Kidding. No, I was told that the voice of my protagonist, Addie, is smart, self-aware and funny without being self-pitying. While the plot does share some common coming-of-age teen elements, the judges thought my writing was confident and compelling.
What do you hope to accomplish during the course of the mentorship (improve craft, revise this manuscript, develop new project/s, etc.)?
My mentor and I are working on a brand new novel that I am immensely excited about. It’s a middle grade novel, part mystery/part humorous contemporary fiction. Kristen is a whiz at pacing mysteries, and she’s completely organized and meticulous – two areas my family will tell you I fall woefully short. I’m confident she will be a huge help.
How will you know if the mentorship was a success for you?
I already know that it’s a success.
If you could choose any mentor in the course of history, who would it be and why?
Wow. That’s a toughie. My favorite contemporary writers are Sara Zarr, Laurie Halse Anderson, Gary Schmidt – and Lauren Myracle is a machine…but I think I’d have to pick John Green because he’s so darn cute, and if I were his mentee he might let me join the Nerdfighters. Side note: Can you say “mentee” without feeling like a completely pretentious idiot? I cannot.
Would you consider mentoring another? If so, what could you offer? (FYI, it is my belief that everyone has something to offer even if he/she is just beginning in the writing world…)
Yes, of course, if anyone would have me!
"We can help a person to be himself by our own willingness to steep ourselves temporarily in his world, in his private feelings and experiences. By our affirmation of the person as he is, we give him support and strength to take the next step in his own growth."
-- Clark Moustakas
Four years ago this fall, I won the SCBWI-MI Picture Book Mentorship Award judged by Newbery Award winner, Lynne Rae Perkins. This was a turning point in my career as a writer and author. The nod from Ms. Perkins validated that I had a story worth telling and that she, a gifted author who won the highest honor in the industry, enjoyed reading it. She helped me recognize the value of my words on paper. Could there be a better gift?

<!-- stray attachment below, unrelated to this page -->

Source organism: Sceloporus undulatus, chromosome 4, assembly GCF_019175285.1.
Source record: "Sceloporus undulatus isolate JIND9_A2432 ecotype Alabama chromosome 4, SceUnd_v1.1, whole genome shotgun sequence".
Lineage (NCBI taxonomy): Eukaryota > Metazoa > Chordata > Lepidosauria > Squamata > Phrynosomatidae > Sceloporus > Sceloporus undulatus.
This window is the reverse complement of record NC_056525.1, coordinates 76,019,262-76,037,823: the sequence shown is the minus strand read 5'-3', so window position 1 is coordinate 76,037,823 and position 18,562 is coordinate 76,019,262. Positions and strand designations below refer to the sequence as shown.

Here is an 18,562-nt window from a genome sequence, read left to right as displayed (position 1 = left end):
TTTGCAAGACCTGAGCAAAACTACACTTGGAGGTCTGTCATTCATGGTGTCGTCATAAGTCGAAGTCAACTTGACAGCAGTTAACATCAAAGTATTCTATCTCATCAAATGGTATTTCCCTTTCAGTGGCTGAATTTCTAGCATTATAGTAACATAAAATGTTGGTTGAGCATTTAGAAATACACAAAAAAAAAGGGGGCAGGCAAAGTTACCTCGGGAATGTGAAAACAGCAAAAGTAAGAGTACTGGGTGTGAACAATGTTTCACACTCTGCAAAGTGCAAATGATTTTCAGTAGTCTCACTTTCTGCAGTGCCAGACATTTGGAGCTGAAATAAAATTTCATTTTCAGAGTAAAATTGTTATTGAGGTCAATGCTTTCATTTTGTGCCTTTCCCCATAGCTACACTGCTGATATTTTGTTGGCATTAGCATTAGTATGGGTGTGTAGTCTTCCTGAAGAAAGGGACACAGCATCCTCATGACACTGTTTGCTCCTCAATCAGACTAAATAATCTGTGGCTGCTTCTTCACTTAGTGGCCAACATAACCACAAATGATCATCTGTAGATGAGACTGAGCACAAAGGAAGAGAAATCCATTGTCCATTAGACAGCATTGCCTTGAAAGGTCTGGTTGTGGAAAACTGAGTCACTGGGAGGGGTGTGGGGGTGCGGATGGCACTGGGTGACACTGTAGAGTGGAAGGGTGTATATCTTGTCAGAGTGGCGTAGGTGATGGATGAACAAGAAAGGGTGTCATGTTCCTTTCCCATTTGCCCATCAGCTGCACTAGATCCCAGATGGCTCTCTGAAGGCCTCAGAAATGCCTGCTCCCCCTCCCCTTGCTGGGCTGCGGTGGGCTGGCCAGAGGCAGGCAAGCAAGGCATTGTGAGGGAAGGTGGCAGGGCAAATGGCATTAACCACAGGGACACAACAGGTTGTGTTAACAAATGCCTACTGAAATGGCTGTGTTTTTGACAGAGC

My new weekly blog series will spotlight the importance of mentorship in our field and how the act of helping one helps us all. I'll interview people who have been menteed as well as mentors.
I believe everyone, even those new to the field, has something to offer. Mentoring, whether formal, like the annual SCBWI- Michigan Mentorship Award, or informal, such as offering to give thoughts on a new chapter, is all worthwhile. Who knows what next step you might help someone take?
Watch for my first interview with Melissa Shanker, winner of the 2012 SCBWI-MI Mentorship Award on Monday, November 7th.
Any folklore folks out there? Check out this hot from the presses info:
Sylvan Dell Publishing (www.sylvandellpublishing.com) is expanding into Social Studies (cultures, geography, history) concepts through folklore. Our current focus is/has been fun-to-read (fictional) picture books with non-fiction science and math concepts woven through the story. The back of each of our books has a section called "For Creative Minds" that goes deeper into explaining the science or math facts behind the story. We see folklore , fables, and myths as a good way to bridge the gap between science and social studies. Traditionally folklore was used to explain why things happened (why the sun rises in the east and sets in the west, explain constellations, volcanoes, or animal adaptations, etc.).
What we are looking for:
· Adaptations or retellings of culturally-specific fables, folklore, or myths that explain a scientific concept. Please include links or bibliography to original sources if applicable (to ensure there are no copyright issues).
· Culture must be identified and specific (Cherokee, Navajo, Tlingit, Greek, Roman, Incan, Mayan, etc.)
· If the Native American culture exists today, links to or contact information for their arts council or similar organization would be helpful.
· Please ensure that your adaptation/retelling has a targeted reading level (2nd or 3rd grade is good, no higher than 5th grade).
· Ideally, we would love for the author and/or the illustrator to be of the represented culture (assuming the culture still exists). As noted in our submission guidelines, authors should not submit art unless they are both an author and a professional illustrator. Illustrators submitting samples should follow normal submission guidelines but should also indicate if they are affiliated with a Native American culture for possible matching.
· The For Creative Minds section would include: scientific explanation of concept, information about the specific culture, a map showing historic/current area of culture, etc.
This blog shares insights on the craft of writing children's books and the publishing industry, and supports creators on their journey.